Fmr. Afghanistan mayor details Taliban escape: ‘Never expecting them to leave me alive’

Afghanistan mayor describes dramatic escape from country

Zarifa Ghafari, a former Afghanistan mayor, says the escape from her country was ‘harder than anything anyone can imagine.’ 

Zarifa Ghafari, a former Afghanistan mayor, described her dramatic escape from the country, telling "Varney & Co." on Monday that she is at "the top" of the Taliban’s "blacklist" and, therefore, was "never expecting them to leave me alive."

Ghafari, who became the mayor of the central Afghanistan city of Maidan Shahr in 2018, is one of thousands of other Afghans who fear the Taliban's renewed takeover puts their lives in jeopardy.

The 29-year-old later moved to a position within Afghanistan's Defense Ministry helping veterans and their families.

Speaking with host Stuart Varney, she said that her escape, which included hiding in a car, was "harder than anything anyone can imagine."

Ghafari, 29, survived repeated assassination attempts in Afghanistan and she said her father was killed last year by the Taliban, according to The Associated Press. 

Ghafari, told Varney she kept changing locations to hide from the Taliban during her escape from the country all while trying to communicate with the airport as she concealed her identity in a big crowd gathered at the gate of the airport in Kabul. 

"It was so hard, the fear and the problems around," she told Varney, noting that it was also difficult to board the airplane and leave her country not knowing when she will be able to return next. 

Ghafari shared her story the day before President Biden’s Aug. 31 deadline to withdraw U.S. troops from Afghanistan and complete the mission to evacuate American citizens and vulnerable Afghans from the country. 

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The deadline for all U.S. troops and diplomats to be out of Afghanistan is 3:29 p.m. EST Tuesday – 11:59 p.m. local time in Kabul, U.S. defense officials told Fox News. It will mark the first time in nearly 20 years that no U.S. troops will be on the ground in Afghanistan. 

The president had authorized 6,000 U.S. troops to deploy to Afghanistan to assist in the evacuation mission, as the Taliban is pushing to restore the Islamic Emirate of Afghanistan – the formal name of the country under Taliban rule before militants were ousted by U.S.-led forces in the wake of the 9/11 attacks. The attacks on Sept. 11, 2001, were orchestrated by al Qaeda while it was being sheltered by the Taliban in Afghanistan.

Early Monday, five rockets were fired at the Kabul airport, and intercepted by a U.S. C-RAM missile defense system, a defense official told Fox News. 


And last week, 11 U.S. Marines, one U.S. Army soldier and a U.S. Navy corpsman died in a suicide bombing outside Hamid Karzai International Airport. The ISIS-K group claimed responsibility for the attack, seeking to disrupt the massive evacuation effort of Americans, Afghan allies and third-party nationals outside the U.S.-held airport.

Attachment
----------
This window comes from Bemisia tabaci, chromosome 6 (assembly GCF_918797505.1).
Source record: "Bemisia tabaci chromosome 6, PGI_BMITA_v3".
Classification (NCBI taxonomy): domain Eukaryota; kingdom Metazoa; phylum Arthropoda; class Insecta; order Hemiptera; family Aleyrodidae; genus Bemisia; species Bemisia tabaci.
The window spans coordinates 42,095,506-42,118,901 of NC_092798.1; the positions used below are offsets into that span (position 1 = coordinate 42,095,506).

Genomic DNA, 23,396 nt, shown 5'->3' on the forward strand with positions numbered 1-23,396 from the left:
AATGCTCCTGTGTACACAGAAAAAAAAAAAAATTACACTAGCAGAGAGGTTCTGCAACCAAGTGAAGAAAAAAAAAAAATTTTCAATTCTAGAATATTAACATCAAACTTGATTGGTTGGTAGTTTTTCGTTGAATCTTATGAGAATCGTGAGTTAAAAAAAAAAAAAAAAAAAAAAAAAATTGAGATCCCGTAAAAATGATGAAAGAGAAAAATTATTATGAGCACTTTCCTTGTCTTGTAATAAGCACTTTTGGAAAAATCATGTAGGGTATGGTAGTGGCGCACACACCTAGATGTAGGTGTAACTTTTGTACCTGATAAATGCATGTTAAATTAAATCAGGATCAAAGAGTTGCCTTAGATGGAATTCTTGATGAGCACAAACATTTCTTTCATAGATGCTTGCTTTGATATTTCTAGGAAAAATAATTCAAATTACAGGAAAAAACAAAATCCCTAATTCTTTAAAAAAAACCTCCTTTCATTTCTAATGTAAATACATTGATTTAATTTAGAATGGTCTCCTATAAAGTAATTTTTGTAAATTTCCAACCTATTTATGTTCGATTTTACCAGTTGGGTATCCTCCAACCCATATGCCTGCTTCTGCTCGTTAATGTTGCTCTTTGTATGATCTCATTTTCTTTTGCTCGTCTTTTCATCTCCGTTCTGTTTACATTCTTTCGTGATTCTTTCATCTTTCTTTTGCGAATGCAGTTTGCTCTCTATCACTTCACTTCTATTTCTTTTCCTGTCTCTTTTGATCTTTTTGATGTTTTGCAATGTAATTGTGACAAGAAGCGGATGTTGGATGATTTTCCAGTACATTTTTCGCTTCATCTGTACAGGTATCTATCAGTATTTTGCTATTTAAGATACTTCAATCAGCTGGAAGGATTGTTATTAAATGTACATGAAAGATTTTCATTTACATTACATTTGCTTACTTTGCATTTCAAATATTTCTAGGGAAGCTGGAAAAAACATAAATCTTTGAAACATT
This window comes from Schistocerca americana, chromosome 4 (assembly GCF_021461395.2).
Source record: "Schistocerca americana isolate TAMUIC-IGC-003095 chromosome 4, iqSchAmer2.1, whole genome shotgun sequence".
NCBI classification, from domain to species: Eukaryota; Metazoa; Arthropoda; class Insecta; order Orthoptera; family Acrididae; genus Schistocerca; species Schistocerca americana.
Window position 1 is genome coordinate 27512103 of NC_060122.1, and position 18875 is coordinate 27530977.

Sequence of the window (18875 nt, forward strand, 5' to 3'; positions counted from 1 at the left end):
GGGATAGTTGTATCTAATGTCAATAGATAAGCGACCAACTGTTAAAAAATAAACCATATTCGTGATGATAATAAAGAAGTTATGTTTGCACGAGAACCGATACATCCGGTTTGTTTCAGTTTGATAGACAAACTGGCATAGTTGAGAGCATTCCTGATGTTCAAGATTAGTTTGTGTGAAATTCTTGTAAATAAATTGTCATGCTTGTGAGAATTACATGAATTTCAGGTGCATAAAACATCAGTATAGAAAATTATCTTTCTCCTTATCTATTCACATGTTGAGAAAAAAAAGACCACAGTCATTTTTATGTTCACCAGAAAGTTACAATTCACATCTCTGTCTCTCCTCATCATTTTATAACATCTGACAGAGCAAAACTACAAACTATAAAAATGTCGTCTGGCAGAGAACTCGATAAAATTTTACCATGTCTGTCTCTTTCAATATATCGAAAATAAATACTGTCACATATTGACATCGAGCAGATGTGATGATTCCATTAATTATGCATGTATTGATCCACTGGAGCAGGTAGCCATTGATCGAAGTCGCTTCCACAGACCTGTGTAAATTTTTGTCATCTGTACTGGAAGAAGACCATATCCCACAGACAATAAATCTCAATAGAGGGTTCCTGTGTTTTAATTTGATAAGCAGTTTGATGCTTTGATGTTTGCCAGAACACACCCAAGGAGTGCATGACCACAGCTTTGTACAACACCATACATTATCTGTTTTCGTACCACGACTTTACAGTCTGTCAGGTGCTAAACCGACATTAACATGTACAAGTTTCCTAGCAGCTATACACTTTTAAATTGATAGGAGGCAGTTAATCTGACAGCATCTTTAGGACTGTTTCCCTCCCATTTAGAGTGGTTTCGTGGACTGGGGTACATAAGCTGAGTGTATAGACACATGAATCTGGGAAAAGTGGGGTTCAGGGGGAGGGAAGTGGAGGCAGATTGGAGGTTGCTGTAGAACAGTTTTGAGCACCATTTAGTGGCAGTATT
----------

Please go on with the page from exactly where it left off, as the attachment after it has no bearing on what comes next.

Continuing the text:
President Biden has decided not to extend the Aug. 31 deadline to withdraw troops even though the administration has faced widespread criticism over its execution of the U.S. military withdrawal from Afghanistan and its actions during and after the collapse of Kabul, which completed the Taliban’s retaking of the country 20 years after their ouster by U.S.-led forces.

On Monday, Ghafari stressed that she is "really worried" about women left in Afghanistan amid the Taliban takeover. 

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Taliban spokesperson Zabihullah Mujahid had warned last week that employed women in Afghanistan should temporarily stay indoors until the Taliban trains security forces on "how to deal with women."

"Our security forces are not trained [in] how to deal with women – how to speak to women [for] some of them," he said at a press conference on Tuesday. "Until we have full security in place … we ask women to stay home."

The Taliban recently said it will respect "women’s rights," but various reports from the ground show a different story, and women are expressing fear that the Taliban will return to how it ruled from 1996-2001. 

During those years, women were not allowed to attend school or work, could only leave their homes with the presence of a man and were required to wear head-to-toe coverings. 

Ghafari told Varney on Monday that the women who have been able to "walk freely" and "talk about their rights" are now "losing all hope," especially those "who were working for my office and for me." 

"They are always contacting me," she continued, stressing that they are "in a very bad situation." 

Ghafari said she expects the situation to get "worse" and that she believes the Taliban rule will cause more problems for women in the country.

Speaking with the Associated Press from Germany last week, she criticized the U.S. military pullout from Afghanistan and the likely end of evacuations by Tuesday. 


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"It is the worst decision anyone can make," Ghafari reportedly said, adding that many Afghans who worked for the country's defeated government and foreign militaries will be at the mercy of the hardline Islamist group.

She noted that she is now worried that many Afghans who stood in the Taliban’s way will be targeted as she has learned that the group is searching for specific people and have been showing up at their homes. Ghafari reportedly dismissed the Taliban’s public reassurances that they won't seek retribution. 

Last year, Ghafari was honored with the U.S. State Department’s 2020 International Women of Courage award.


Fox News’ Brooke Singman, Emma Colton, Lucas Tomlinson and The Associated Press contributed to this report. 

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